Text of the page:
Making Tasty a household name in kids’ snacks

By Maggie Hennessy

- Last updated on GMT

Co-founders Shannan Swanson and Liane Weintraub
Co-founders Shannan Swanson and Liane Weintraub

Related tags Snack foods

Tasty Brand co-founders Liane Weintraub and Shannan Swanson originally had their sights set on an organic frozen baby food line, but the 2008 economic crash saw the market for premium baby food drying up. So they shifted gears to more seriously pursue a tangential line of organic children’s sweets and snacks. 

Seven years later, the now-profitable company has seen the market for children’s snacks explode and its treats get picked up everywhere from Whole Foods to Costco to Target.

“We were looking over our financials and at the company and realized we were more of a snacks and sweets than baby food company,”​ Swanson told FoodNavigator-USA. “The margins were higher and the brand really resonated in the snack food space, so we dove wholeheartedly into snacks. It was a big pivot and a big decision, but ultimately we got in business to be successful.”

Tasty Brand makes fruit snacks, gummies, sandwich cookies and bite-size cookies. The organic- and Non-GMO Project-certified snacks are fortified with vitamin C and made without the use of high-fructose corn syrup, artificial colors or flavors. They’re sweetened with organic fruit juice, cane sugar and tapioca syrup—and positioned and packaged as small treats to be accompanied by a school lunch or fruit or vegetables.

“They aren’t intended to replace fruit or a meal in the diet—they’re a small treat that kids love and parents don’t have to feel guilty about because we’ve removed the junk.”

cremecookies_PR tasty

Swanson and Weintraub launched the company using their own capital. Securing their first account at Whole Foods Market in 2008 followed by Kroger the following year helped jumpstart what has been “organic growth” through the natural and mainstream grocery channels, Swanson said. Now the brand also counts convenience stores, club chains (including Costco) and mass merchants (most recently Target) among its customers, in addition to earning a small slice of sales from online channels including and Amazon.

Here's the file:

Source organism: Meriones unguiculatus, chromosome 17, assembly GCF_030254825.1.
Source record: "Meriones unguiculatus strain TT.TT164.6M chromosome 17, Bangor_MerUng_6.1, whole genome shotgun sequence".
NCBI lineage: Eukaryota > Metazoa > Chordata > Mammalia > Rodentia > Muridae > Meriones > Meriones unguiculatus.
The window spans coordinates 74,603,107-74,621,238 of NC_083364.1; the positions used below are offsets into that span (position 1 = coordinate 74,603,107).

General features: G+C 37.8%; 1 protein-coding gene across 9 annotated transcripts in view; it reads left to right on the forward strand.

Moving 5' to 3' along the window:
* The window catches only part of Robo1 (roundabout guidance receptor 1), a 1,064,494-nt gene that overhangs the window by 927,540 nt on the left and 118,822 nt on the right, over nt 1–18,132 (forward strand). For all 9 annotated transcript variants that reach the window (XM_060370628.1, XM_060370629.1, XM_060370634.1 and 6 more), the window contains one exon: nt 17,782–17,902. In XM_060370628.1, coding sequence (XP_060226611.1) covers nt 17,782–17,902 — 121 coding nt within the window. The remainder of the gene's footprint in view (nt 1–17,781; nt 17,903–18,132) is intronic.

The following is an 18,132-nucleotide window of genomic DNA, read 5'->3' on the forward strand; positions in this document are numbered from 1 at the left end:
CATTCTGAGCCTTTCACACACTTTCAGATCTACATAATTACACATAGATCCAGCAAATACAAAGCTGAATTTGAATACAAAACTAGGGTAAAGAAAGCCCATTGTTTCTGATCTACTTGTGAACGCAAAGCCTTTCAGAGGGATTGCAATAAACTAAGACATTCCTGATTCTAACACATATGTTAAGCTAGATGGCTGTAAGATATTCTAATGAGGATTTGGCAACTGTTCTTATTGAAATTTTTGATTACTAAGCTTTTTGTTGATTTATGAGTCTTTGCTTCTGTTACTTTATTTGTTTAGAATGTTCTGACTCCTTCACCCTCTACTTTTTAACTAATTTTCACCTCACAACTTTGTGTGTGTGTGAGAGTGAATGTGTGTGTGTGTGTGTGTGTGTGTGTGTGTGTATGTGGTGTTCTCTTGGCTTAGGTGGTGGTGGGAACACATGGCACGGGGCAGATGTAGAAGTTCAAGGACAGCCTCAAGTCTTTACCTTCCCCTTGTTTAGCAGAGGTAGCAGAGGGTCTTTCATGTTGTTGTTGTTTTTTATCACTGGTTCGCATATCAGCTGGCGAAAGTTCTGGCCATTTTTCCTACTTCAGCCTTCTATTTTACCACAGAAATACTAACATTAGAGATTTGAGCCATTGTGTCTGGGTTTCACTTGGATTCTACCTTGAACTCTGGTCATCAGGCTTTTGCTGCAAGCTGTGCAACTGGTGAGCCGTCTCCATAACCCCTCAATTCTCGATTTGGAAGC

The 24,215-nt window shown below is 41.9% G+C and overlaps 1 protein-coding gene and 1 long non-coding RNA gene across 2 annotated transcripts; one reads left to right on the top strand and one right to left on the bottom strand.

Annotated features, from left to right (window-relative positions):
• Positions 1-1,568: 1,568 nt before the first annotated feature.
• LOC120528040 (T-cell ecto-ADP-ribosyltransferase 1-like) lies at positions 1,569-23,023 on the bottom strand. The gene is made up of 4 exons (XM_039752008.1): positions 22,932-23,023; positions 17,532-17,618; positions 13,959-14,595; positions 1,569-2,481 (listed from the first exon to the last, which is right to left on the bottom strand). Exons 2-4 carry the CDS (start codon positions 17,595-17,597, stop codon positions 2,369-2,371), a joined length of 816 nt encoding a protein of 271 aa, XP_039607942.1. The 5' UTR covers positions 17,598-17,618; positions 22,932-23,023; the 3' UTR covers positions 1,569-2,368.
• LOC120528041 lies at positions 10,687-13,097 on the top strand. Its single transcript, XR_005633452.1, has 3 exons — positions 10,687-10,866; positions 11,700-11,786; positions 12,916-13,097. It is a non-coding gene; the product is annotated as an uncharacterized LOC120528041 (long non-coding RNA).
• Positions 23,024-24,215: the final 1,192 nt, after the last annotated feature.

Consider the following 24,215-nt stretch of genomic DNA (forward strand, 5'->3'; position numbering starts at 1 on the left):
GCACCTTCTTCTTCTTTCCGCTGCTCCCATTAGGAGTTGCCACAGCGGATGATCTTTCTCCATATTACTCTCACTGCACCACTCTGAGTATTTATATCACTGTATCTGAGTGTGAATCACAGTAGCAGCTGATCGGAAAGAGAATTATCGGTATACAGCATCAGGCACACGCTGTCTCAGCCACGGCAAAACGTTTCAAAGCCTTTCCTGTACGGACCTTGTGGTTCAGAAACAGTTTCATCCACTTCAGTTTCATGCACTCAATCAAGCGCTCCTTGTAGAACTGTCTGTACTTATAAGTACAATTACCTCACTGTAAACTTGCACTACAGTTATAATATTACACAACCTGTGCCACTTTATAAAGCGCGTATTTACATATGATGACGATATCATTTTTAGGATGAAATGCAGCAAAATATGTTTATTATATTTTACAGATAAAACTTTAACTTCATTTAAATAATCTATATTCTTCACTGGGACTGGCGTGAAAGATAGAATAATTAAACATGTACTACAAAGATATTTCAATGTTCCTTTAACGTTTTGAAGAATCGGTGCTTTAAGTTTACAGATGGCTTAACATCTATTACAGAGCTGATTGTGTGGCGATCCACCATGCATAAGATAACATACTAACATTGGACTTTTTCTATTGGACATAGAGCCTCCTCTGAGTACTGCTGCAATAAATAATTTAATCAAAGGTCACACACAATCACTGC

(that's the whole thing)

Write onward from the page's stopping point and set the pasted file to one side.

They’ve since done a few fundraisings solely with friends and family, and are about to embark on their first institutional fundraise, which Swanson said will enable them to hire staff and tackle more marketing initiatives.

“We’re in a much better position to fundraise now than ever. We have a lot of items and a lot of retailers, but the challenging part with the food business is once you raise money, you have to spend more,”​ she added with a laugh.

Our best chance is to expand the unvaried kids’ snacks category

As moms to young children themselves, Swanson and Weintraub are, in effect, their own target market. Swanson, a graduate of Le Cordon Bleu culinary school in Paris, played an integral part in formulation of the snacks, which aim to “add variety, which we think has been missing”​ in the marketplace.

That has required taking measured risks where they felt they could, as with the sandwich cookies, which aim to compete with Oreo through both traditional (vanilla cupcake and chocolate cake) and innovative (strawberry shortcake and banana split) varieties.

“We’ve taken the most amount of risk on our sandwich cookies,”​ Swanson said. “Banana split and strawberry shortcake are risky flavors, but I’d call it a calculated risk,” ​she said. “There’s not a lot of innovation in the snack space, especially in cookies. Retailers want everything to do better—they’re not looking to remove some item to replace with ours. Our best chance is to expand and grow the category. To that extent, we’ll take those measured risks.”

Differentiation is hard to achieve in the crowded snack and candy aisles, which is why Tasty uses bright sky-blue packaging and keeps the messaging simple, focusing on its use of organic, natural ingredients to catch busy moms’ attention. The brand’s ideal shelf placement, Swanson said, is in kid’s aisle, which many retailers don’t offer, despite the appeal for moms.

“Whole Foods and Target have kids’ aisles, which is so great for us and for shoppers,” ​Swanson said. “Other retailers could benefit from that. Moms have so little time and to have to go down so many aisles for the right cereal, cookie and fruit snack. Retailers like the add-ons that come with the typical layout, but sometimes you’re in a pinch and just want help finding the best-quality products.”

More retailers could benefit from a children’s food aisle

The brand doesn’t plan to stop with its calculated risks in sweets, as Swanson and Weintraub now have their sights set on the massive cereal bar and savory snack categories as well.

This fall, Tasty will launch organic, whole grain fig and berry cereal bars with real fruit filling and fortified with vitamins “that will compete with (Kellogg’s) Nutri-Grain,”​ Swanson said. Tasty also eventually plans to launch higher-protein, savory snacks, she said.

“We still are known best for the treats and sweets we make, and we’ll continue to innovate in that category. But five years down the road, we see Tasty Brand as what parents will look to when they want great organic snack options for their family.”

That’s also why the brand chose “tasty” as its moniker: the word elicits an almost universal positive response in kids and adults, and works across sweets and savories, Swanson noted. That said, the brand even hopes to see more adults reaching for its snacks. It plans to launch three-packs of its sandwich cookies at the impulse-heavy checkout area of many of its mainstream retail outlets next year.

“We are a family brand, so we love to see adults get in on the action, too,”​ Swanson said.

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